"Publishers Weekly Review" by , "This phone-book size second helping in Paolini's planned Inheritance Trilogy picks up with the battle-scarred but conquering hero, first introduced in Eragon, and his dragon, Saphira. As the novel opens, the two are neck-deep in political intrigue over choosing a successor to replace Ajihad, the Varden's slain leader. The scope of the story expands when Eragon and Arya, the elfin ambassador he not-so-secretly lusts after, head to Ellesmra so he can complete his training as a Rider. Eragon's cousin, Roran, makes a more perilous journey, leading the townspeople of Carvahall in pursuit of the villain Galbatorix and his cronies, who have kidnapped Roran's fiance — hoping to bait Eragon and Saphira. The narrative shifts occasionally to follow the troubles plaguing Nasuada, Ajihad's daughter, who now leads the Varden. Fans of the first volume will find even more of the same here: a wealth of descriptive detail, mythic archetypes and prolonged battle sequences. Here, the inspiration sometimes seems less Tolkien than Star Wars (Eragon says 'Yes, Master' frequently). The most affecting element remains the tender relationship between dragon and Rider, and teens will empathize as the object of Eragon's affection (repeatedly) spurns him, his teacher humbles him and he struggles with questions about God and vegetarianism. Readers who persevere are rewarded with walloping revelations in the final pages, including the meaning of the title and the identity of the red dragon on the cover. The story leaves off with a promise — To Be Continued. Ages 12-up." Publishers Weekly (Copyright Reed Business Information, Inc.)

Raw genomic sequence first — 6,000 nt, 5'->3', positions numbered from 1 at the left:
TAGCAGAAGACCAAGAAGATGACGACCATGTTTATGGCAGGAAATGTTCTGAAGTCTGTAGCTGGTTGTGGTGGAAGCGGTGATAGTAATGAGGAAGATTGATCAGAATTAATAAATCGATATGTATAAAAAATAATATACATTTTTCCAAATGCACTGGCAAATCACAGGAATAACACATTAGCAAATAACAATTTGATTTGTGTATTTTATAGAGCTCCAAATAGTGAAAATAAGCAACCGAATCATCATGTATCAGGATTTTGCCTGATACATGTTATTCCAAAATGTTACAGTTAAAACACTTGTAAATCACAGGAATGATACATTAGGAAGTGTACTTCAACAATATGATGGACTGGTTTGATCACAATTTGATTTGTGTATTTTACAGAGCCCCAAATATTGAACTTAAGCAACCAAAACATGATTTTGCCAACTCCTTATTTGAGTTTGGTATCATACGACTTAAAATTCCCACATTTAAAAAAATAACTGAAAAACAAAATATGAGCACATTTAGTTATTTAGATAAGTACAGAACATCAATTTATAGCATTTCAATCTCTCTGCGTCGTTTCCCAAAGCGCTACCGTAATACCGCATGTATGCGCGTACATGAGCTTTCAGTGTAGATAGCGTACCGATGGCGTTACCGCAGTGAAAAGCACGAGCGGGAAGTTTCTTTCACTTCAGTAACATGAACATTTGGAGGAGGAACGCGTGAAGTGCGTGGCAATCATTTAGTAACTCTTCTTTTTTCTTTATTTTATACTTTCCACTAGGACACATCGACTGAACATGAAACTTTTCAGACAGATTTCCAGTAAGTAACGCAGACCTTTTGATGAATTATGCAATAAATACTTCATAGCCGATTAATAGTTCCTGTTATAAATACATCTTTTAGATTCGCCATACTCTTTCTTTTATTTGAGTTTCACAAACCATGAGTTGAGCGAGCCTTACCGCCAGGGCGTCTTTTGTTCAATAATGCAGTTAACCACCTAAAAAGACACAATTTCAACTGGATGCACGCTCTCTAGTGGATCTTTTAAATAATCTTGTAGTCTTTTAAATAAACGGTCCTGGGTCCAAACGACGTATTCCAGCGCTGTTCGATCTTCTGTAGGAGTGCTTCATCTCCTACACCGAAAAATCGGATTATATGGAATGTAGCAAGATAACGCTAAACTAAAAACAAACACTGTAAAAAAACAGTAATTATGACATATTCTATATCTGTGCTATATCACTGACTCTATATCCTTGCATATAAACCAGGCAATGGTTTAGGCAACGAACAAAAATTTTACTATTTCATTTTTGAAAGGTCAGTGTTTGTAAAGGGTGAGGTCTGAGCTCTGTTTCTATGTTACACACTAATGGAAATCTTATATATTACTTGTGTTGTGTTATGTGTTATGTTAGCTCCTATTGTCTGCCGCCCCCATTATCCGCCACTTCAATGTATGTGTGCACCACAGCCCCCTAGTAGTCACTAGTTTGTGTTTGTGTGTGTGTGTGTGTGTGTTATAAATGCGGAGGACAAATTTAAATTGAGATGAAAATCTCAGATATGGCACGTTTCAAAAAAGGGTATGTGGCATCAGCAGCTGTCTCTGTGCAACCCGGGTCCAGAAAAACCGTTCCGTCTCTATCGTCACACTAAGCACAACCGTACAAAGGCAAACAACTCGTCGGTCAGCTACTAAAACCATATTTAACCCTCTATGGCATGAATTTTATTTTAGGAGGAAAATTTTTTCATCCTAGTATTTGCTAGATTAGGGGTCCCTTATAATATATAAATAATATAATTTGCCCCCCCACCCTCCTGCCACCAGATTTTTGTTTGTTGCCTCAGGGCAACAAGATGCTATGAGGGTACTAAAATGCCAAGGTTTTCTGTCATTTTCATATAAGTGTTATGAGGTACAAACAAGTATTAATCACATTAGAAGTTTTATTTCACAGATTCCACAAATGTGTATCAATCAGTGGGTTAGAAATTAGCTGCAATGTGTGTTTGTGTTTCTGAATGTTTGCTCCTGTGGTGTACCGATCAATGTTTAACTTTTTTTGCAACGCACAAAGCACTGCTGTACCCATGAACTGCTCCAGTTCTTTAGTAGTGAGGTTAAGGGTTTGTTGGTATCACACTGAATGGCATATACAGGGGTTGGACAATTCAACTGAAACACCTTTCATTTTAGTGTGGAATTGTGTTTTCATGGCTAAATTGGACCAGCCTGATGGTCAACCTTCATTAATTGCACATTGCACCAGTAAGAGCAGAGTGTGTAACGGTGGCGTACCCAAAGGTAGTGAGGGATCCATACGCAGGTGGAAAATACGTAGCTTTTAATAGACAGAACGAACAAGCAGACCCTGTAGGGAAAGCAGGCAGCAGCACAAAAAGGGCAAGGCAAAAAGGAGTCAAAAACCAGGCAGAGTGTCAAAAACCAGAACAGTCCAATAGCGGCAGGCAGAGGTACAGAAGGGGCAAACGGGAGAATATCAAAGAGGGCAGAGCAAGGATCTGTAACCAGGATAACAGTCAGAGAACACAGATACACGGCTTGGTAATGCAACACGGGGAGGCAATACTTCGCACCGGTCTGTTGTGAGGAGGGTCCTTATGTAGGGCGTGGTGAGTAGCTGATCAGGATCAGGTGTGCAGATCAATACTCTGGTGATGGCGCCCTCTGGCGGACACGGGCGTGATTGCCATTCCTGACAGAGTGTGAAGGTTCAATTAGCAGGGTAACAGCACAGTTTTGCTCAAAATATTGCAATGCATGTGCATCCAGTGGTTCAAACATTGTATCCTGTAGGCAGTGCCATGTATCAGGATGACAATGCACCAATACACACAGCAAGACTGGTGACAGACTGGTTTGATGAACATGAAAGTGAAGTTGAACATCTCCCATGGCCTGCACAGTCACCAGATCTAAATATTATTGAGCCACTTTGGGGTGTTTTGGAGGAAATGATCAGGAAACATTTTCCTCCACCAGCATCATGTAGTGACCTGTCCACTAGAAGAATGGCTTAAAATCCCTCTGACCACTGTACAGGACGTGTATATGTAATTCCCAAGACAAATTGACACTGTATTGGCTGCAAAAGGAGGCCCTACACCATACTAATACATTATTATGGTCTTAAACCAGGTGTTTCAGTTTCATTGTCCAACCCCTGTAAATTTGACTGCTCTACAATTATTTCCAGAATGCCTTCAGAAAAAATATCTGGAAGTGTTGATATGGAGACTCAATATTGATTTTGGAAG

"Review" by , "Once again, the expected fantasy elements are well in place, and the characters and their relationships continue to develop nicely. The ending promises an even more cataclysmic battle ahead."